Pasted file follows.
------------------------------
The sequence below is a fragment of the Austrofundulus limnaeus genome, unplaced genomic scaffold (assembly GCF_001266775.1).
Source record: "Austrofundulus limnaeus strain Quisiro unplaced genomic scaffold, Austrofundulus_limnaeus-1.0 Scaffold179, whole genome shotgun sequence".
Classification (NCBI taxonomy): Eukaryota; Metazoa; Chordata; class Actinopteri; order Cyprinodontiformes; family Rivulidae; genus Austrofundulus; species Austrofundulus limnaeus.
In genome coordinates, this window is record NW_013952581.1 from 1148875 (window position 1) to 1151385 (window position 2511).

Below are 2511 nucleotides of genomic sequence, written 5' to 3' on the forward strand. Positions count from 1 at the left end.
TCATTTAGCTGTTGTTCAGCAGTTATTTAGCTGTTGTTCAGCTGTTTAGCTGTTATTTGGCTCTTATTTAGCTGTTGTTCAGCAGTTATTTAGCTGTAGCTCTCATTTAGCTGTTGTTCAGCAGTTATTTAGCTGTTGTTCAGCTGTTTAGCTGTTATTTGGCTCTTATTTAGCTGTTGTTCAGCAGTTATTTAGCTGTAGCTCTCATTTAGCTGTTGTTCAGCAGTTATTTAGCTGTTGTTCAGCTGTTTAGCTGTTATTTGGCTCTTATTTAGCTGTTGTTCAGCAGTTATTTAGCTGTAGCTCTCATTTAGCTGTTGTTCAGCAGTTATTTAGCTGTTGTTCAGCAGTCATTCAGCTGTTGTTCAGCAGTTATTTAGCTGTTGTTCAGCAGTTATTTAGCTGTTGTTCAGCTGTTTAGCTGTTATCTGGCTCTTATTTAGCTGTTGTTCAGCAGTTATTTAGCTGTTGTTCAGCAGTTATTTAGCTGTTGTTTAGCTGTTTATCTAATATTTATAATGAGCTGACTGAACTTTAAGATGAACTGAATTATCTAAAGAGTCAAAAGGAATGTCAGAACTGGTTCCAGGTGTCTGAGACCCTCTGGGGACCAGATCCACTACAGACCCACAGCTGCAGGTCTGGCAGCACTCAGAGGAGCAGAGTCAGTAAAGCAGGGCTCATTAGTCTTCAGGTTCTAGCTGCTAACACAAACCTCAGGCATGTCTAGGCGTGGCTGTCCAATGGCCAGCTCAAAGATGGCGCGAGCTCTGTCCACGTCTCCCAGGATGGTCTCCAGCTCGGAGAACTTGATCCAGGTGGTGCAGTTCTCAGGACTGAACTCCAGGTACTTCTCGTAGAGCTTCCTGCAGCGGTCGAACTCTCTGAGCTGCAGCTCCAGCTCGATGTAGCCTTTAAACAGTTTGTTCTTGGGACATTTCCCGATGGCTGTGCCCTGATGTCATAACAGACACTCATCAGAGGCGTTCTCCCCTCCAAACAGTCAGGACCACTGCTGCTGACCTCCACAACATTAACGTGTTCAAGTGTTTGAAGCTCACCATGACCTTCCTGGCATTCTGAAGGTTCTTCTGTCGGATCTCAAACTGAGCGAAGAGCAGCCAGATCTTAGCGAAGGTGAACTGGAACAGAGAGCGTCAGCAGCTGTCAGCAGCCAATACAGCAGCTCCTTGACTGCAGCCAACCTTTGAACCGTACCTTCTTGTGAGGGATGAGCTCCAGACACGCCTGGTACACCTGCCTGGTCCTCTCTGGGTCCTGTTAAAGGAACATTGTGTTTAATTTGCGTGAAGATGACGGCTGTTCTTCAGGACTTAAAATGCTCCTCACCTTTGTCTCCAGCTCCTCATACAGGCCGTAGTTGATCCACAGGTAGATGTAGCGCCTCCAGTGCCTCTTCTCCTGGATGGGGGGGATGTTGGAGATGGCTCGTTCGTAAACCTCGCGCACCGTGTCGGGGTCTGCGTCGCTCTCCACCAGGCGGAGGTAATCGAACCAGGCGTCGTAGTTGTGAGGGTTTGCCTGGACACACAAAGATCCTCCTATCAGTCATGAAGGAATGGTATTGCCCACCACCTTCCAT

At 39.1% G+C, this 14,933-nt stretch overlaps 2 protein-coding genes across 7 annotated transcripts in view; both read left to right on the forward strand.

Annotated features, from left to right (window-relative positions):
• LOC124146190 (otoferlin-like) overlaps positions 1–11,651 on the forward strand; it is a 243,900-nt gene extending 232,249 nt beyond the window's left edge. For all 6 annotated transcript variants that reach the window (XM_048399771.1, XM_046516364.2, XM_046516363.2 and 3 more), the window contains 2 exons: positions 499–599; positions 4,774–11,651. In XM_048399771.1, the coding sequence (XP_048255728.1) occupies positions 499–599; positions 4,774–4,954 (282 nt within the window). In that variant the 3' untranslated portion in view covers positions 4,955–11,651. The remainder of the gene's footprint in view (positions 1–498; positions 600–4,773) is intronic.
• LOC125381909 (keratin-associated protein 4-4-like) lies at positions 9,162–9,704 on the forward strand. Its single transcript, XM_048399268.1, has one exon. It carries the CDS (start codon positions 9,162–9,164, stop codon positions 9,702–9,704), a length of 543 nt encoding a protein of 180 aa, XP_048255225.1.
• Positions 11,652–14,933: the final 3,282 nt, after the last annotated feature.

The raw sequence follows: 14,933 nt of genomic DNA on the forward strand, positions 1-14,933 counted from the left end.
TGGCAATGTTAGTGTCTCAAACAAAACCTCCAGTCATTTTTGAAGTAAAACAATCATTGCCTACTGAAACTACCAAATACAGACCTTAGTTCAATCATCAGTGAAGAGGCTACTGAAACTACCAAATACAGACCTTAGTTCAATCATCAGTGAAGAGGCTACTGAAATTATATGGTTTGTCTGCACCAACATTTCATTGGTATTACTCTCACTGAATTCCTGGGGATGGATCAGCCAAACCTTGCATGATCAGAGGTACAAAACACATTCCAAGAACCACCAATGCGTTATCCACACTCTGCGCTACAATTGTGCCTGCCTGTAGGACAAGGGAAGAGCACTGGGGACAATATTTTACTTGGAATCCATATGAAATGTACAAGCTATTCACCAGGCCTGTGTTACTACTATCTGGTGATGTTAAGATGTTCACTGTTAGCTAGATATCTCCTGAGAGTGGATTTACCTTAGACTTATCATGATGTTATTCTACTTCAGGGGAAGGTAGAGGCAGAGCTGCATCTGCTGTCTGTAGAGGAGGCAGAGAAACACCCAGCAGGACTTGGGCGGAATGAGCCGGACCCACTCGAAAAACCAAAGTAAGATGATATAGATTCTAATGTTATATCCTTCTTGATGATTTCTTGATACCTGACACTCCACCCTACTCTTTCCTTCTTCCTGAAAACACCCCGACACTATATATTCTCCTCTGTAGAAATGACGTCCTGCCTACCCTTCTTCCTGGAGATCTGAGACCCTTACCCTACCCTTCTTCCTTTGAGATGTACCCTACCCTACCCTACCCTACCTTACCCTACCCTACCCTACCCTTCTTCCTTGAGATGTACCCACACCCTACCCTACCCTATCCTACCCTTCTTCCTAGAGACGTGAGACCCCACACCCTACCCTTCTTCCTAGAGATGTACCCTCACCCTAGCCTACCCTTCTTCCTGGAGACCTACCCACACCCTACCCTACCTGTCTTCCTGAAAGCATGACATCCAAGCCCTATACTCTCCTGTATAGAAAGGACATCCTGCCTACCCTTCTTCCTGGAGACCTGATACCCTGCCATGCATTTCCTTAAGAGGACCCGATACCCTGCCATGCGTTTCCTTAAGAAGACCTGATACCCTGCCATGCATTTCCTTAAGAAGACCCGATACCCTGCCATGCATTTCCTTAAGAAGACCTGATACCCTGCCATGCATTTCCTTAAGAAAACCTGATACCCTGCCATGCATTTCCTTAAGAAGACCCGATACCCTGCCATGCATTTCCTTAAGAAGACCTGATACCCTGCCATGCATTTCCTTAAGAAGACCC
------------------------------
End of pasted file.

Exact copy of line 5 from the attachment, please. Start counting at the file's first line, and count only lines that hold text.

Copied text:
Below are 2511 nucleotides of genomic sequence, written 5' to 3' on the forward strand. Positions count from 1 at the left end.